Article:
By John Williams
In response to John Williams' meticulous documentation of his travels, this 1837 quantity deals an perception into the perilous lifetime of a missionary within the early 19th century. the writer, an ironmonger through alternate, set sail for the South Sea Islands in 1817 with the goal of spreading the gospel and introducing glossy expertise to the area. in addition to recounting the common threats to his safeguard from offended natives, battle, average catastrophe and illness, Williams offers specific surveys of the peoples, languages and usual setting he encountered and describes with nice exuberance and humour 'the influence made upon barbarous humans through their first sex with civilised man'. Made extra poignant by means of the author's dying by the hands of cannibals simply years after the book's booklet, this is often a rare account of the perseverance and ingenuity of a guy who turned a hero and martyr for the Protestant missionary flow.
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Additional info for A Narrative of Missionary Enterprises in the South Sea Islands: With Remarks Upon the Natural History of the Islands, Origin, Languages, Traditions, and Usages of the Inhabitants
DESCRIPTION OF THE ISLANDS. , 158° 54' W. long. It was discovered by Captain Cook, and by him named, in honour of Captain Hervey, R. , one of the Lords of the Admiralty, and afterwards Earl of Bristol. It is surrounded by a reef, into which there is no entrance. I visited it in 1823, intending to place a native teacher there, as I expected to find a considerable population; but on learning that, by their frequent and exterminating wars, they had reduced themselves to about sixty in number, I did not fulfil my intention.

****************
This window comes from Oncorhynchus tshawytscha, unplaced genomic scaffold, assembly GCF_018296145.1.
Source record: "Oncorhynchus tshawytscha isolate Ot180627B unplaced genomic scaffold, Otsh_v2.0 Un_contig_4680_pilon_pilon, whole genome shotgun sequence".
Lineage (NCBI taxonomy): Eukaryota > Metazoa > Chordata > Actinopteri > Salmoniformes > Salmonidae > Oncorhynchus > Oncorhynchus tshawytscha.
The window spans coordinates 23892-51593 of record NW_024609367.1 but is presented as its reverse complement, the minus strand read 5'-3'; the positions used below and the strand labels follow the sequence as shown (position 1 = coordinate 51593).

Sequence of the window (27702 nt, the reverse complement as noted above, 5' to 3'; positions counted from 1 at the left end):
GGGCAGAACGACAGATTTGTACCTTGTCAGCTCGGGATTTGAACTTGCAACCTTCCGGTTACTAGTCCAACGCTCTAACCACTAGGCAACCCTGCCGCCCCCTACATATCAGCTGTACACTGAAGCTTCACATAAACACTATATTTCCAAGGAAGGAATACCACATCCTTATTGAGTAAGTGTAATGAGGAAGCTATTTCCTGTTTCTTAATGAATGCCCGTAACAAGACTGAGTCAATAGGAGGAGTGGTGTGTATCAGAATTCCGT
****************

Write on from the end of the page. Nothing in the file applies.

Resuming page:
Indeed, it cannot be otherwise; for the God of nature, whose operations it is the province of science to explore, is the God of the Bible; and as the God of truth, he cannot set forth in his word principles at variance with those which, as the God of nature, he has established in the material world Both systems of knowledge, thus emanating from the same source, must harmonize with each other: for the Bible is something like a new edition of the book of nature, with a splendid appendix, which makes known the wonderful scheme of human redemption.
In all the above-mentioned islands there are evident traces of volcanic eruption. In many of them the rocks are composed of a fine grained black basalt, of which the natives make their penus, or pounders, to beat their bread-fruit into a paste, and of which also they made their hatchets prior to the introduction of iron tools. In others pumice stone is found, and stones of varied appearance, which have evidently undergone the action of fire. Immense masses, also, of conglomerated rubble are frequently met with.